Local residents Chris and Viv Young look at damage caused by an earthquake along State Highway 1 near the town of Ward.

Aftermath of earthquake at a house in Waiau, North Canterbury.

Earthquake road damage State Highway 1.

Historic Waiau Pub co-owner Michelle Beri looks over the damage to her bedroom, grateful that she was not sleeping in it at the time.

A railway line is damaged by an earthquake, near Tirohanga stream south of Blenheim.

Stuart Smith stands in a crack in the road at Tirohunga flat near Kaikoura.

Earthquake road damage State Highway 1.

Precariously dangling shipping containers seen on CentrePort wharf in Wellington.

Major road damage near Mt Lyford.

The Elms homestead near Kaikoura.

Ward resident Bryan Phipps surveys the damage to his Ward home after this mornings earthquake.

Local residents Chris and Viv Young look at damage caused by an earthquake along State Highway 1 near the town of Ward, south of Blenheim.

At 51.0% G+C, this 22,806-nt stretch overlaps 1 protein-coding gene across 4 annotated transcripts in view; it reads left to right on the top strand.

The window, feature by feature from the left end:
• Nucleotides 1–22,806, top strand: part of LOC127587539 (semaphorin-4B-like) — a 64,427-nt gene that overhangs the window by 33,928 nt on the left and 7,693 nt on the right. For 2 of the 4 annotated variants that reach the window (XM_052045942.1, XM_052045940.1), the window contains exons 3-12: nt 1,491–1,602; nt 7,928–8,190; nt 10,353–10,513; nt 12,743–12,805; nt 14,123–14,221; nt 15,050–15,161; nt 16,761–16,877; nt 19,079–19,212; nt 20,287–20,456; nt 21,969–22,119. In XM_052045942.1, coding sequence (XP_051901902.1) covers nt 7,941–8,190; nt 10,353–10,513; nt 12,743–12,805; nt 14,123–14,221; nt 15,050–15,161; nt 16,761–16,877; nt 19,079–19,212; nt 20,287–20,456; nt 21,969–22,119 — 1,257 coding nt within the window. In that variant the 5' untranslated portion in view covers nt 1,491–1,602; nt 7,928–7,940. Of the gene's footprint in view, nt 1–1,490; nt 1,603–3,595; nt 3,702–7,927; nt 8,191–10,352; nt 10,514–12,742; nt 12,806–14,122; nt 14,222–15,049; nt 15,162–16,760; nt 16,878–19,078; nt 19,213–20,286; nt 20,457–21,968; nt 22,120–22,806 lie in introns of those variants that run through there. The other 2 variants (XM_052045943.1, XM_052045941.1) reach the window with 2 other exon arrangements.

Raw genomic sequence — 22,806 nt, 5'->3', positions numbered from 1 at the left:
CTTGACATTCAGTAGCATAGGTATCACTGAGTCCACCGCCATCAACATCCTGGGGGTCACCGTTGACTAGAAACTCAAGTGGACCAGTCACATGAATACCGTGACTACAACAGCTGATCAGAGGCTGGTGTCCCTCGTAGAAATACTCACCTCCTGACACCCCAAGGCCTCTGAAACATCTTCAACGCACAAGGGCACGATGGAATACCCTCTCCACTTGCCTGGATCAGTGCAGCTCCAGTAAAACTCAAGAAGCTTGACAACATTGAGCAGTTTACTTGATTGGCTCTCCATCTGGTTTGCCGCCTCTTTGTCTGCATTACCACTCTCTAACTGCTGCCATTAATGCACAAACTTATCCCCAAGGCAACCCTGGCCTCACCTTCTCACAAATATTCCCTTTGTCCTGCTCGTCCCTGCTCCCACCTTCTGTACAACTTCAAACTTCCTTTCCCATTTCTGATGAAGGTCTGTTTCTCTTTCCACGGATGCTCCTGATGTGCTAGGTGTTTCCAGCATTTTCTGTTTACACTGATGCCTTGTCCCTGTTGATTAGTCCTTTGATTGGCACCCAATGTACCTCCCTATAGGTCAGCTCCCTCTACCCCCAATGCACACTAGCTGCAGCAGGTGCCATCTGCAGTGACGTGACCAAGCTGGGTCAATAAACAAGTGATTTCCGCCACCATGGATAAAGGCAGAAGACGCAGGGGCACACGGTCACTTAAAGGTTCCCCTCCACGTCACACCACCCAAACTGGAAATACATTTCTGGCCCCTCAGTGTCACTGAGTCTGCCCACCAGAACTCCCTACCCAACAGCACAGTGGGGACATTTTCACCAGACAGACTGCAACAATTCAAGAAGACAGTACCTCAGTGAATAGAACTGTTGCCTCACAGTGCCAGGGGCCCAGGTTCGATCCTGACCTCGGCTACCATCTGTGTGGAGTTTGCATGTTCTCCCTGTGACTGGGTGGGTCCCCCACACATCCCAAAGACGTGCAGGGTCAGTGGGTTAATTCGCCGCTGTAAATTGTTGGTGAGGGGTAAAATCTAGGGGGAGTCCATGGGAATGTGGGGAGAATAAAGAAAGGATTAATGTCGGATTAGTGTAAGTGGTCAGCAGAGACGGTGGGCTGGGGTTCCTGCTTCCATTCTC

A truck drives over fractures caused by the earthquake, along a road south of Ward.

Slip near SH1 south of Kaikoura.

A slip near Mt Lyford.

Quake rattled seek shelter at parliament.

Trucks parked up on State Highway 1 north of Ward after this morning's earthquake.

Clean-up at Culverden Four Square after the magnitude 7.5 earthquake.

Building damage on High St, Picton following Monday morning's earthquake.

Damage to Needles Bridge, north of Ward, Marlborough.

Builing damage on Picton's High St.

Damage to SH 1 north of Blenheim. Spring Creek bridge closed.

Wellington's Days Bay Wharf was closed following the earthquake.

Confused central city residents in Wellington headed for Brooklyn fearing a tsunami.

Damage to SH 1, near Ward, an hour north of Kaikoura, following Monday morning's 7.5 quake.

The Timaru town clock stopped after the major earthquake just after midnight.

The Timaru town clock stopped after the major earthquake just after midnight.

Residents of low-lying areas of Wellington city were evacuated after a tsunami warning.

Students are moved from an accommodation in Willis St to Cumberland House across the street, because of water damage.

Wellington residents evacuated from a building in Willis St.